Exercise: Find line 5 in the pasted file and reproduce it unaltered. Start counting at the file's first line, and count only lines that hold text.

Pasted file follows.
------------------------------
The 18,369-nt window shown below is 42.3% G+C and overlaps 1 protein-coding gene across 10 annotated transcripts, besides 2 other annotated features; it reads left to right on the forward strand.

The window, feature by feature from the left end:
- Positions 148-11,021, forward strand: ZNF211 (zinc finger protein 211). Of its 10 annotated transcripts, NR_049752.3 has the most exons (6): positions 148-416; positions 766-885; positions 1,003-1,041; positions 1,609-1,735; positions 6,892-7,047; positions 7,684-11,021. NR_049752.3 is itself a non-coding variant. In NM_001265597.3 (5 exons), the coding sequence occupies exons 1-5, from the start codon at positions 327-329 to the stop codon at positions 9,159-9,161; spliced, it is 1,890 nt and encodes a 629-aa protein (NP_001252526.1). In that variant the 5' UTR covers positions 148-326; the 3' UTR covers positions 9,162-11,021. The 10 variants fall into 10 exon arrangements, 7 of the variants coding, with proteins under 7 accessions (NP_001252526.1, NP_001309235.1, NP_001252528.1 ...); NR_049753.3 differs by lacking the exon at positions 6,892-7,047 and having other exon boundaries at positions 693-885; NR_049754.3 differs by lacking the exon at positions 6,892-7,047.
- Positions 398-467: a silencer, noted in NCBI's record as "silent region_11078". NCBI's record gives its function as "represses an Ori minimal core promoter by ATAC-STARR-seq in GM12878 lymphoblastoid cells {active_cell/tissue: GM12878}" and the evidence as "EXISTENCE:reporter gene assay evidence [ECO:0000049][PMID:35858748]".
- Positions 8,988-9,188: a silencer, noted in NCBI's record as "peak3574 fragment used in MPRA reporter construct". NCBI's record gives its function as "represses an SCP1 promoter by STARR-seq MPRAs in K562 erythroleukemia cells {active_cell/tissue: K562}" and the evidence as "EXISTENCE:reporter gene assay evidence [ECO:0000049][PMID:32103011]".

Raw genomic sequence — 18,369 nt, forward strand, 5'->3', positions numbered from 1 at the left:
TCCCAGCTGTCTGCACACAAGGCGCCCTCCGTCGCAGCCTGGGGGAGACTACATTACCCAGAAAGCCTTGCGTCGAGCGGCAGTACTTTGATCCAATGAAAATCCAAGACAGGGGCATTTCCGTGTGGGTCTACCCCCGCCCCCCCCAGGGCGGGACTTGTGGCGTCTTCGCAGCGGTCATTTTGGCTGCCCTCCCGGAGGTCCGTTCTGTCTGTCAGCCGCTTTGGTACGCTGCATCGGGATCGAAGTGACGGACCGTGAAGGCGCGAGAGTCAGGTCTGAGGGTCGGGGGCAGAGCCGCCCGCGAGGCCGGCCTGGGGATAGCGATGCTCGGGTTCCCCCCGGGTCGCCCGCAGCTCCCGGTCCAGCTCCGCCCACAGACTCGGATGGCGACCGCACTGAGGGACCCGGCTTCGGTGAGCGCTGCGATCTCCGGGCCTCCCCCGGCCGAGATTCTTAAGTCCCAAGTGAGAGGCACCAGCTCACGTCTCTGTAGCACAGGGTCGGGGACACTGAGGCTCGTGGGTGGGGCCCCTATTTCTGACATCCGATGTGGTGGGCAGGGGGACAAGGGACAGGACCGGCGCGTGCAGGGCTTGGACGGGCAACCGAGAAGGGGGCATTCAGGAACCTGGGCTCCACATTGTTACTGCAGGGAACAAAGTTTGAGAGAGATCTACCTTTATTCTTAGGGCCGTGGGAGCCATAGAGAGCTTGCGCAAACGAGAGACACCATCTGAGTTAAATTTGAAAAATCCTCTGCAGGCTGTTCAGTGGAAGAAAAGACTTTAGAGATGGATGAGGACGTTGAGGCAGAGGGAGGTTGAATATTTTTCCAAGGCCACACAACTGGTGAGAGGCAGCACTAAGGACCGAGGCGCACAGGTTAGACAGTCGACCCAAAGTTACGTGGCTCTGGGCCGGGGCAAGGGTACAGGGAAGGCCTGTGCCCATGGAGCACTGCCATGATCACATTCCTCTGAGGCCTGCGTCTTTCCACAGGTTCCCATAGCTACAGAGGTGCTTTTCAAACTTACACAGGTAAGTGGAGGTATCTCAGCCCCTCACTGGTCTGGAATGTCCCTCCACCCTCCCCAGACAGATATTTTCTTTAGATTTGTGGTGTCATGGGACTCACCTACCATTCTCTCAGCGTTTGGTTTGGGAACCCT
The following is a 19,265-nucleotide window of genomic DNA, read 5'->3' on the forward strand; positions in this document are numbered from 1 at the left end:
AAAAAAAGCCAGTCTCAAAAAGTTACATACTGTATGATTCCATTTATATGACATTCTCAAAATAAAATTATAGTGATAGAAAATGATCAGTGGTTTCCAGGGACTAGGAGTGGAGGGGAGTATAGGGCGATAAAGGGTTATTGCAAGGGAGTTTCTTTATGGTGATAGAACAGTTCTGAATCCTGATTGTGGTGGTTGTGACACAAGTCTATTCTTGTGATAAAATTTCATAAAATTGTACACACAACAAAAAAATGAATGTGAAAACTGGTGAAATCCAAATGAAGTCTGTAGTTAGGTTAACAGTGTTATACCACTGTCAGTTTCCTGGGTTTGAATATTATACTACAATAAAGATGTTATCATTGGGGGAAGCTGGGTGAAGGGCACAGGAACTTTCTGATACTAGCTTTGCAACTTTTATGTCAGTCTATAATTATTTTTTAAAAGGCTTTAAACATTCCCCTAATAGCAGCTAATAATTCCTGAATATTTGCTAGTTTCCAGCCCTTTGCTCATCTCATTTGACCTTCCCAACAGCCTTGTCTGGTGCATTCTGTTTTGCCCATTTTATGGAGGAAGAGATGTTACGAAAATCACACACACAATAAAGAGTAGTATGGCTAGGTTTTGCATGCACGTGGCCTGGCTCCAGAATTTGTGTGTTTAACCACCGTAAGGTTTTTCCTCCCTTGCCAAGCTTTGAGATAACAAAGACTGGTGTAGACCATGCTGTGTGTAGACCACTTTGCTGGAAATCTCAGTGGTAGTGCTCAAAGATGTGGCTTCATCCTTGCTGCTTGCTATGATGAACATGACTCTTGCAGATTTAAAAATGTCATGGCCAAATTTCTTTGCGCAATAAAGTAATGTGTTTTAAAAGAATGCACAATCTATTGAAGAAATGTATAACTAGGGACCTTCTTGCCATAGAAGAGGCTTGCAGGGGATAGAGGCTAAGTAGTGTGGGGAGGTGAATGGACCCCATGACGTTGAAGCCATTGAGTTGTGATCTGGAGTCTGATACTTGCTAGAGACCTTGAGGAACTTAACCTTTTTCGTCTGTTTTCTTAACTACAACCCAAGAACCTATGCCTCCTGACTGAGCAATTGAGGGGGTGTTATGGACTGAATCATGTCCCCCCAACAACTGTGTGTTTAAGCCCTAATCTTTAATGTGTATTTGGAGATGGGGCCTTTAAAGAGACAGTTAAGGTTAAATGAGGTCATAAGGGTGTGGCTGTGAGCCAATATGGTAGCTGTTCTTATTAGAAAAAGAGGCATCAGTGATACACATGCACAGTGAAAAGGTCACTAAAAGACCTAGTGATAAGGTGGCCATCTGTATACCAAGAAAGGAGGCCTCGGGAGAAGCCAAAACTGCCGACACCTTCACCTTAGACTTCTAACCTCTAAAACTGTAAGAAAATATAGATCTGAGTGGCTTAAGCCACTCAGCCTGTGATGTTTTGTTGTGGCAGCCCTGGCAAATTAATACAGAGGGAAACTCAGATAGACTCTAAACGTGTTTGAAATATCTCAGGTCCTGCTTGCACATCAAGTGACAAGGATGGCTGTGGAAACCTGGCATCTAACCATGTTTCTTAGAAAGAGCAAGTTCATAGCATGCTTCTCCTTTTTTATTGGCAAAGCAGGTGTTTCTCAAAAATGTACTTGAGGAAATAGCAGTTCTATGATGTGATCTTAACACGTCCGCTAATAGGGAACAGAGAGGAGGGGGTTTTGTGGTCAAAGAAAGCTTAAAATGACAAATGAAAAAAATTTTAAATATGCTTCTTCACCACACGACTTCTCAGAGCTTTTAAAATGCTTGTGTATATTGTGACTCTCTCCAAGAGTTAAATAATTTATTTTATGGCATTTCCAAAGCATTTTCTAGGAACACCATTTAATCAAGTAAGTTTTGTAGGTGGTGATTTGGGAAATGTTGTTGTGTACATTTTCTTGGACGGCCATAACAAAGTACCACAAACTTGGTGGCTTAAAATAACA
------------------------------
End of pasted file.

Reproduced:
- Positions 8,988-9,188: a silencer, noted in NCBI's record as "peak3574 fragment used in MPRA reporter construct". NCBI's record gives its function as "represses an SCP1 promoter by STARR-seq MPRAs in K562 erythroleukemia cells {active_cell/tissue: K562}" and the evidence as "EXISTENCE:reporter gene assay evidence [ECO:0000049][PMID:32103011]".